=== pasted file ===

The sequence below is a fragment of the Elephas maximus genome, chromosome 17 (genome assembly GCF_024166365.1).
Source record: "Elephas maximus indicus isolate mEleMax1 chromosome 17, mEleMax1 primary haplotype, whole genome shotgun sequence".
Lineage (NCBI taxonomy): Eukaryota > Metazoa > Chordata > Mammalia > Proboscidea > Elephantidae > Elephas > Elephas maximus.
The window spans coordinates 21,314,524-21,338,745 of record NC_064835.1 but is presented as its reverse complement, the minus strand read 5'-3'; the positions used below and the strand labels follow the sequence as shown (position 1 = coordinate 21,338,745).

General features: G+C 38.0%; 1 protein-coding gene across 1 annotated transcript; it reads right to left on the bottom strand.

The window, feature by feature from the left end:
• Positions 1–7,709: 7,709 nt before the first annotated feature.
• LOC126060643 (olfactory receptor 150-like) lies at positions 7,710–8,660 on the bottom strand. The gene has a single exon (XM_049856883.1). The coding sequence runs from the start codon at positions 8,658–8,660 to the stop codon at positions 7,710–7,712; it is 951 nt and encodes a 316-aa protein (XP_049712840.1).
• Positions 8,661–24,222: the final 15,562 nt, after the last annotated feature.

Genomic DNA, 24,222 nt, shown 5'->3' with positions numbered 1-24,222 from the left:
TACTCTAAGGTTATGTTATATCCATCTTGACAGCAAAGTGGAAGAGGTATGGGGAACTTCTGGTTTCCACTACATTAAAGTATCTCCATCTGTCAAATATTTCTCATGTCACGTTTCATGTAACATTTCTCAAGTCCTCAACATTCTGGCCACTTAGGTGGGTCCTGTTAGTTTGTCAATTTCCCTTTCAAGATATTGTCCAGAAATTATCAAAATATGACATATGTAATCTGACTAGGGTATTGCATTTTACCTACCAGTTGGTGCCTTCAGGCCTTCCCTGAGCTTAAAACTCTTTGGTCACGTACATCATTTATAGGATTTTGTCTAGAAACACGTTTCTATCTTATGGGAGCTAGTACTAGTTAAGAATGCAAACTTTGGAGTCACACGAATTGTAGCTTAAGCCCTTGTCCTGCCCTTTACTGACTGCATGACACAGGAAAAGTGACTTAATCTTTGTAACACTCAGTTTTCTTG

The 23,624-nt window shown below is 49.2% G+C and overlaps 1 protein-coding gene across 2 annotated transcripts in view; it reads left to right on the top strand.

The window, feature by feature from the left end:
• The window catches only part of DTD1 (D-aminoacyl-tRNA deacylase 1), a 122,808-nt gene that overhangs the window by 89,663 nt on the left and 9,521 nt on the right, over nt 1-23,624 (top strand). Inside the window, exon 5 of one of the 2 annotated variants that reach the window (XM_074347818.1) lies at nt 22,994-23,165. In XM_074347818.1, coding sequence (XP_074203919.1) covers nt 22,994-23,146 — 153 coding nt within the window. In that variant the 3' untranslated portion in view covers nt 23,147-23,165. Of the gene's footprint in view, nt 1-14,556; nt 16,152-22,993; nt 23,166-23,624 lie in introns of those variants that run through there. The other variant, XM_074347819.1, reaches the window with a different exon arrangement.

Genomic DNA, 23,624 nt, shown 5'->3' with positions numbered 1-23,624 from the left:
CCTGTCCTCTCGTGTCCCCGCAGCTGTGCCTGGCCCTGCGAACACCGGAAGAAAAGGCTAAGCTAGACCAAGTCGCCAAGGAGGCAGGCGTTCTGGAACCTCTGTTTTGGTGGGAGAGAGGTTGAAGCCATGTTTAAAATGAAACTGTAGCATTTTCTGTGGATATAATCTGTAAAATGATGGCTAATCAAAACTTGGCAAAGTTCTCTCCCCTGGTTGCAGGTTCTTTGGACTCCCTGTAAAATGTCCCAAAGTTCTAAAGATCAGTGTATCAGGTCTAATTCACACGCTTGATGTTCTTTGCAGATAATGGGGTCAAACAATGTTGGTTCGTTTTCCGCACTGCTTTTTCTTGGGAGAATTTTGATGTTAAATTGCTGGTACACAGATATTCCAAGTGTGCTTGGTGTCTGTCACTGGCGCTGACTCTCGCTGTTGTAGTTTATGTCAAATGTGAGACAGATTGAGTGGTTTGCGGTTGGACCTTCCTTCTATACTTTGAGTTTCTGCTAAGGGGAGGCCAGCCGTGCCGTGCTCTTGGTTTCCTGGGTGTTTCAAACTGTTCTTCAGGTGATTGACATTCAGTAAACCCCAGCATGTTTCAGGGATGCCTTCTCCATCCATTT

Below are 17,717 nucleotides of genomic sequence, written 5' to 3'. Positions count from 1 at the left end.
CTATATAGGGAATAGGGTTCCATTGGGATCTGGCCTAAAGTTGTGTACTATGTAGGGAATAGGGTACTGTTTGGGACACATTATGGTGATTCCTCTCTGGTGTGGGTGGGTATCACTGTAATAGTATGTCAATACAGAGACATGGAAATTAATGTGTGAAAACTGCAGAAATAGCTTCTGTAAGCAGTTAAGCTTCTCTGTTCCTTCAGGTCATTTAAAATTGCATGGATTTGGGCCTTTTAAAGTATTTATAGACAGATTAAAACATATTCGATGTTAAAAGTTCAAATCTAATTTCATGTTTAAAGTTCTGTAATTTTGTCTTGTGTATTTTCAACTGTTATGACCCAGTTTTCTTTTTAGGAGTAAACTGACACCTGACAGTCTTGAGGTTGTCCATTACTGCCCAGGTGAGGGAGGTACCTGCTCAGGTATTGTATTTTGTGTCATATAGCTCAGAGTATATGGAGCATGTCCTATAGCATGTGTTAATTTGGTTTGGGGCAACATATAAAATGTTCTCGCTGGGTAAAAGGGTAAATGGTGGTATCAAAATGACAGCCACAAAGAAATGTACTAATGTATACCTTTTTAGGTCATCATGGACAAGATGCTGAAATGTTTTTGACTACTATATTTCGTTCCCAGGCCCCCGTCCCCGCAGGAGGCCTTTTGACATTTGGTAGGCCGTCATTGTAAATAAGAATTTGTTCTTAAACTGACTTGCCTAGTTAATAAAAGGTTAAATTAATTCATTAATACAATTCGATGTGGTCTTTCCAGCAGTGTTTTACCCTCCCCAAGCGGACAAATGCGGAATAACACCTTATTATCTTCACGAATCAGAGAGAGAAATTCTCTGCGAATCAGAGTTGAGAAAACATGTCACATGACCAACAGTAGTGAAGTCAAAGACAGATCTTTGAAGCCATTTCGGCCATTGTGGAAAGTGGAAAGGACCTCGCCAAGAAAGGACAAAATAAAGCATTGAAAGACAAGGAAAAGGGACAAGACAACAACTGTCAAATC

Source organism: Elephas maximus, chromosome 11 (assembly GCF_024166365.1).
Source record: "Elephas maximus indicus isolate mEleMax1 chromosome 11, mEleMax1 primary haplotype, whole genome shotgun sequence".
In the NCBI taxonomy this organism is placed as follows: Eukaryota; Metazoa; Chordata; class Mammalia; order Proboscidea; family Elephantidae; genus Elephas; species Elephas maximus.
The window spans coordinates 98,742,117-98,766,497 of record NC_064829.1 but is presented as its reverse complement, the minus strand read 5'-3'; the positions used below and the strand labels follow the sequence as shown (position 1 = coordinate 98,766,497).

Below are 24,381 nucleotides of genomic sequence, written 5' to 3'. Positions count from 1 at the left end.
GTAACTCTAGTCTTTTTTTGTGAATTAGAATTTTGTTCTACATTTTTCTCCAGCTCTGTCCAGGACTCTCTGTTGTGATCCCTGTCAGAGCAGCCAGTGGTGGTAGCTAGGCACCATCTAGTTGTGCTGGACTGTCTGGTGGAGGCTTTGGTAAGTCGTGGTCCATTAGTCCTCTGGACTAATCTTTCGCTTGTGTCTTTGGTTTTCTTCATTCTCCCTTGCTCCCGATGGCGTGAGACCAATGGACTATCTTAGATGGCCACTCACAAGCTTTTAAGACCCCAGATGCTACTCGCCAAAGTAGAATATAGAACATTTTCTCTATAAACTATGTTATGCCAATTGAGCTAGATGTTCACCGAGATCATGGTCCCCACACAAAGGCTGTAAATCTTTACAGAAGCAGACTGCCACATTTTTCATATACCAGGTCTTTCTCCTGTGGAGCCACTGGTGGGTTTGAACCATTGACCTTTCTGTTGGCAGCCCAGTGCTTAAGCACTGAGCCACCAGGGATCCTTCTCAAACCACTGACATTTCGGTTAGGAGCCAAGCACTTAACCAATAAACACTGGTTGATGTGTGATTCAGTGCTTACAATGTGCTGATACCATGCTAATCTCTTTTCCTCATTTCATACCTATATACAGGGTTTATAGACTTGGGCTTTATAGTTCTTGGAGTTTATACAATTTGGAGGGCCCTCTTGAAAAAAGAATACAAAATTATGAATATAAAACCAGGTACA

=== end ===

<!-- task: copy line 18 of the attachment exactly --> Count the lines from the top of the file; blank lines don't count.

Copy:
CTATATAGGGAATAGGGTTCCATTGGGATCTGGCCTAAAGTTGTGTACTATGTAGGGAATAGGGTACTGTTTGGGACACATTATGGTGATTCCTCTCTGGTGTGGGTGGGTATCACTGTAATAGTATGTCAATACAGAGACATGGAAATTAATGTGTGAAAACTGCAGAAATAGCTTCTGTAAGCAGTTAAGCTTCTCTGTTCCTTCAGGTCATTTAAAATTGCATGGATTTGGGCCTTTTAAAGTATTTATAGACAGATTAAAACATATTCGATGTTAAAAGTTCAAATCTAATTTCATGTTTAAAGTTCTGTAATTTTGTCTTGTGTATTTTCAACTGTTATGACCCAGTTTTCTTTTTAGGAGTAAACTGACACCTGACAGTCTTGAGGTTGTCCATTACTGCCCAGGTGAGGGAGGTACCTGCTCAGGTATTGTATTTTGTGTCATATAGCTCAGAGTATATGGAGCATGTCCTATAGCATGTGTTAATTTGGTTTGGGGCAACATATAAAATGTTCTCGCTGGGTAAAAGGGTAAATGGTGGTATCAAAATGACAGCCACAAAGAAATGTACTAATGTATACCTTTTTAGGTCATCATGGACAAGATGCTGAAATGTTTTTGACTACTATATTTCGTTCCCAGGCCCCCGTCCCCGCAGGAGGCCTTTTGACATTTGGTAGGCCGTCATTGTAAATAAGAATTTGTTCTTAAACTGACTTGCCTAGTTAATAAAAGGTTAAATTAATTCATTAATACAATTCGATGTGGTCTTTCCAGCAGTGTTTTACCCTCCCCAAGCGGACAAATGCGGAATAACACCTTATTATCTTCACGAATCAGAGAGAGAAATTCTCTGCGAATCAGAGTTGAGAAAACATGTCACATGACCAACAGTAGTGAAGTCAAAGACAGATCTTTGAAGCCATTTCGGCCATTGTGGAAAGTGGAAAGGACCTCGCCAAGAAAGGACAAAATAAAGCATTGAAAGACAAGGAAAAGGGACAAGACAACAACTGTCAAATC